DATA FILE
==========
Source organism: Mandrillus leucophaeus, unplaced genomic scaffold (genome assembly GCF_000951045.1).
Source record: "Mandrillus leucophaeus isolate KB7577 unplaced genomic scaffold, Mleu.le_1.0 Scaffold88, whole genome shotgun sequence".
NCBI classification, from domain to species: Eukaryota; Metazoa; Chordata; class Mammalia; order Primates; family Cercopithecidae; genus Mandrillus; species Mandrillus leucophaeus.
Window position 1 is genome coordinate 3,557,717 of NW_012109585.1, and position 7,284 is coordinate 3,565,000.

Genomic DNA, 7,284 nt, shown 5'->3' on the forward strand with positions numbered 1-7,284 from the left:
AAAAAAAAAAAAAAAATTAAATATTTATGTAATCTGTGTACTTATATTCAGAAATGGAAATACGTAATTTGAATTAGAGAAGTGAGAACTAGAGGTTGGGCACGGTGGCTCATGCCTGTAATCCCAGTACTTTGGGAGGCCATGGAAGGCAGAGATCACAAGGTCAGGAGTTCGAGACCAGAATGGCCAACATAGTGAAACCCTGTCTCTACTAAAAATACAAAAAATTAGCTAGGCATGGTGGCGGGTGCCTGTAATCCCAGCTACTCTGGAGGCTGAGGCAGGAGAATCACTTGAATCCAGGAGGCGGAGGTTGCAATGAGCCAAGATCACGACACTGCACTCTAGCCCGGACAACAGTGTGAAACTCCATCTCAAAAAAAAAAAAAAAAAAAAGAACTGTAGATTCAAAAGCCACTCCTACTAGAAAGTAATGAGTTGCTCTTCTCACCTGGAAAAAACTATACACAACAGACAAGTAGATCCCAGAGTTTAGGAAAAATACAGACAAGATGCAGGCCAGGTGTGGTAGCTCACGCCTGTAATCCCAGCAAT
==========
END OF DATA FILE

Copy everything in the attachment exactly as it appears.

Source organism: Mandrillus leucophaeus, unplaced genomic scaffold (genome assembly GCF_000951045.1).
Source record: "Mandrillus leucophaeus isolate KB7577 unplaced genomic scaffold, Mleu.le_1.0 Scaffold88, whole genome shotgun sequence".
NCBI classification, from domain to species: Eukaryota; Metazoa; Chordata; class Mammalia; order Primates; family Cercopithecidae; genus Mandrillus; species Mandrillus leucophaeus.
Window position 1 is genome coordinate 3,557,717 of NW_012109585.1, and position 7,284 is coordinate 3,565,000.

Genomic DNA, 7,284 nt, shown 5'->3' on the forward strand with positions numbered 1-7,284 from the left:
AAAAAAAAAAAAAAAATTAAATATTTATGTAATCTGTGTACTTATATTCAGAAATGGAAATACGTAATTTGAATTAGAGAAGTGAGAACTAGAGGTTGGGCACGGTGGCTCATGCCTGTAATCCCAGTACTTTGGGAGGCCATGGAAGGCAGAGATCACAAGGTCAGGAGTTCGAGACCAGAATGGCCAACATAGTGAAACCCTGTCTCTACTAAAAATACAAAAAATTAGCTAGGCATGGTGGCGGGTGCCTGTAATCCCAGCTACTCTGGAGGCTGAGGCAGGAGAATCACTTGAATCCAGGAGGCGGAGGTTGCAATGAGCCAAGATCACGACACTGCACTCTAGCCCGGACAACAGTGTGAAACTCCATCTCAAAAAAAAAAAAAAAAAAAAGAACTGTAGATTCAAAAGCCACTCCTACTAGAAAGTAATGAGTTGCTCTTCTCACCTGGAAAAAACTATACACAACAGACAAGTAGATCCCAGAGTTTAGGAAAAATACAGACAAGATGCAGGCCAGGTGTGGTAGCTCACGCCTGTAATCCCAGCAAT